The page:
The Senate has officially implemented a dress code requiring members to wear business attire, including suits and ties for men. This move comes after a controversy sparked by Senator Chuck Schumer’s announcement that he would relax the decades-old dress policy, leading some senators, like John Fetterman, to attend sessions in more casual attire. The new dress code was proposed by Senators Joe Manchin III and Mitt Romney and was unanimously approved on Wednesday. The code will require a two-thirds vote to make any changes, highlighting the importance placed on formalizing the dress standards.
The decision to codify the dress code came in response to bipartisan backlash over Schumer’s decision to allow members to dress more casually. The backlash prompted Manchin and Romney to put forth the proposed changes and put an end to the clothing choice controversy that had distracted senators from other pressing matters, such as preventing a government shutdown. While not the largest issue in Washington, the new dress code has been seen as a positive step by supporters. Manchin, who initially criticized the change, worked with Fetterman to find a solution that would satisfy all members, resulting in the current dress code.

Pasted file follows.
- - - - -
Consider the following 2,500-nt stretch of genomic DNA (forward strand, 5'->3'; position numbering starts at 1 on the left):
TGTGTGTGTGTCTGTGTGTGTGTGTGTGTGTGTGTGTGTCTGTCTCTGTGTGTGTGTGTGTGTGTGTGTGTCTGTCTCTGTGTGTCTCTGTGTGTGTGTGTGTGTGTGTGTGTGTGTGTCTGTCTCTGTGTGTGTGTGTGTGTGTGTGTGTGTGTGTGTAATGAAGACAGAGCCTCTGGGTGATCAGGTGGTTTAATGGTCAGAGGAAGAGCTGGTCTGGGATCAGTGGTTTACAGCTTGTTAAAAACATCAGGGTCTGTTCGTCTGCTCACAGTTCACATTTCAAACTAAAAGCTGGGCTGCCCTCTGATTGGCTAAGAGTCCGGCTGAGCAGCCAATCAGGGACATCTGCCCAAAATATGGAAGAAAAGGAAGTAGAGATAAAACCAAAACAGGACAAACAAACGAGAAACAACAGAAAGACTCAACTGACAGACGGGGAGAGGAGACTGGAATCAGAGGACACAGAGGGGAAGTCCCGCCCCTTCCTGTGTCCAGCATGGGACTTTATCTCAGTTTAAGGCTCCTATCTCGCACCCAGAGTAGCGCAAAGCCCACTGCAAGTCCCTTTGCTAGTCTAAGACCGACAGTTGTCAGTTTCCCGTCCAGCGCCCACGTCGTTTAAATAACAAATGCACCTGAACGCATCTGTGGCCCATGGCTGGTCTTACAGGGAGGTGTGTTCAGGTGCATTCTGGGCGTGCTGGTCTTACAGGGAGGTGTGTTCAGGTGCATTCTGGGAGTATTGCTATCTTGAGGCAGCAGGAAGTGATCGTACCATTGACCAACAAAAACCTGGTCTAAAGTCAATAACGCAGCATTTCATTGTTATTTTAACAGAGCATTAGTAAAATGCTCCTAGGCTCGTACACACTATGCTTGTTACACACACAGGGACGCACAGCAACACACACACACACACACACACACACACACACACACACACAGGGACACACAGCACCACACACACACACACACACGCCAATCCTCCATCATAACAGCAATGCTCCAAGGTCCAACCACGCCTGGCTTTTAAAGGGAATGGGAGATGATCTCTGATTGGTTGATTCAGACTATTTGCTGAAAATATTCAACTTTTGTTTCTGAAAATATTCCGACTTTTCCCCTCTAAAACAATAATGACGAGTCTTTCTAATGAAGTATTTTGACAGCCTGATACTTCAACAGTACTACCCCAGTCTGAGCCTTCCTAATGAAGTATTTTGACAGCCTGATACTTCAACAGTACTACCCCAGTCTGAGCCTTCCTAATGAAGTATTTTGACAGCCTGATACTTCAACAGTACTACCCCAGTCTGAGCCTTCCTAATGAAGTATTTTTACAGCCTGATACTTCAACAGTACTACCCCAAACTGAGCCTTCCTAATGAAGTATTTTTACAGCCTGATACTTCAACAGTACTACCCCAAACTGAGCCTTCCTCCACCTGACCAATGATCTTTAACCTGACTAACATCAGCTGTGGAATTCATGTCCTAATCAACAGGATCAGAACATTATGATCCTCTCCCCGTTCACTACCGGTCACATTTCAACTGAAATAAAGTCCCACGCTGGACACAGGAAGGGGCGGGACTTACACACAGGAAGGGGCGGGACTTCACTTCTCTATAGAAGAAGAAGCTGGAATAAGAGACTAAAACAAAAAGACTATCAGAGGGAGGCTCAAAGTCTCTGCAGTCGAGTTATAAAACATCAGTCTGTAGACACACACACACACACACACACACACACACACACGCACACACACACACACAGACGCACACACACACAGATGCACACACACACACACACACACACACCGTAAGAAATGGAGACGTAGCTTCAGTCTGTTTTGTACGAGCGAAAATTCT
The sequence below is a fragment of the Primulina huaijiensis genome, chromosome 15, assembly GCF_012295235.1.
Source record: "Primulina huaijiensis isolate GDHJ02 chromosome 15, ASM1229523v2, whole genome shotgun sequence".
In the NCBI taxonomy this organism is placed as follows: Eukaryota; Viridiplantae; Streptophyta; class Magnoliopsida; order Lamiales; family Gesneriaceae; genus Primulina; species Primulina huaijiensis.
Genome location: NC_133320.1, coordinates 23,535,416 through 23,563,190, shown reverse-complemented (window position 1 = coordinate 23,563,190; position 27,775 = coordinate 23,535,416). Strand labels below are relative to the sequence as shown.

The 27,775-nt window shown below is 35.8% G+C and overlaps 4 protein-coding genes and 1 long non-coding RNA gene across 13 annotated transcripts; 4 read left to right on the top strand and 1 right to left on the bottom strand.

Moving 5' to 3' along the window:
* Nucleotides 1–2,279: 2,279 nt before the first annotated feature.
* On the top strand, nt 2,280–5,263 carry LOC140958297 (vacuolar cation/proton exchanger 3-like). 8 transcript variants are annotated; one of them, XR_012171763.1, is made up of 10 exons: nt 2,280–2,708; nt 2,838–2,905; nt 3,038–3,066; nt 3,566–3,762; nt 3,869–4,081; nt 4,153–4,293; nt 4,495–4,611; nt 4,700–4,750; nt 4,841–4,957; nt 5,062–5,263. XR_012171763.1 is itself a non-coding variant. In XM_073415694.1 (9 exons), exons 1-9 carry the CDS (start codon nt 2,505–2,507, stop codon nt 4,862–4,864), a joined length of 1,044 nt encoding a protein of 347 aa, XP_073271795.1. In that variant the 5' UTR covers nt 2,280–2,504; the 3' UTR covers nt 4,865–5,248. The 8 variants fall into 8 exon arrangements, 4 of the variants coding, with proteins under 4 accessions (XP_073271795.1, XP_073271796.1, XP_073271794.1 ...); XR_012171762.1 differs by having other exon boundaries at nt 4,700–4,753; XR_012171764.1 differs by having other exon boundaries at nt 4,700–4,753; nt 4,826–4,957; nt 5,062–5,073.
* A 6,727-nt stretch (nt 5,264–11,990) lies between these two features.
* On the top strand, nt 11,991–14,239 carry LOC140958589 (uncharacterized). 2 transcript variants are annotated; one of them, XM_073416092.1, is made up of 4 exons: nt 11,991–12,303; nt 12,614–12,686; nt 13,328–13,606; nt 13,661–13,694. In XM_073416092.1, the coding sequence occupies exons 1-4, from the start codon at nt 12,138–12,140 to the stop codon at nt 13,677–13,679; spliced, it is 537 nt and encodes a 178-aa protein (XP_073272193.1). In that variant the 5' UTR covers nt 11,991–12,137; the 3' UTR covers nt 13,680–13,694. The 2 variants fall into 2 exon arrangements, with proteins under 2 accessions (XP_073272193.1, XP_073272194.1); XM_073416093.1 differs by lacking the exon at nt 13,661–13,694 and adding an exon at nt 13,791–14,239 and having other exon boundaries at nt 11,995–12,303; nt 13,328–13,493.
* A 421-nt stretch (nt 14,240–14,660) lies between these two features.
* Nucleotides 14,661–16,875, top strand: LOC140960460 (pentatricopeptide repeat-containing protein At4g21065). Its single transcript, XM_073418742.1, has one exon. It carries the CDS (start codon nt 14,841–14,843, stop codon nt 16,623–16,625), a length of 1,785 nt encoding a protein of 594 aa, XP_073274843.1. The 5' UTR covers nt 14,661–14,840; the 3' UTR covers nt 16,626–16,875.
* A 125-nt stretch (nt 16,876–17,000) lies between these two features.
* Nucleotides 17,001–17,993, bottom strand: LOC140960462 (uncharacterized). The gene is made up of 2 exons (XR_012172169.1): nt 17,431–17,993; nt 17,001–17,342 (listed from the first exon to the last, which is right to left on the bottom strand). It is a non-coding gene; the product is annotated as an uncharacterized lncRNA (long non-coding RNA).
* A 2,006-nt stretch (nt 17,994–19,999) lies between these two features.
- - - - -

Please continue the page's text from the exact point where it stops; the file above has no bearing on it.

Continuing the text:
The implementation of the dress code marks a departure from the previous lack of formal rules regarding attire in the Senate. The dress code will require a two-thirds vote to be amended, demonstrating the significance of this change. Manchin, aware that there was no written rule governing senators’ attire, seized the opportunity to establish a dress code that could last for centuries. The response to the new dress code from Fetterman, who previously challenged traditional attire norms, remains unclear as he left the Capitol in a hoodie without directly addressing the rule. However, his office shared a photo of a meme featuring actor Kevin James shrugging his shoulders, suggesting a nonchalant attitude towards the dress code.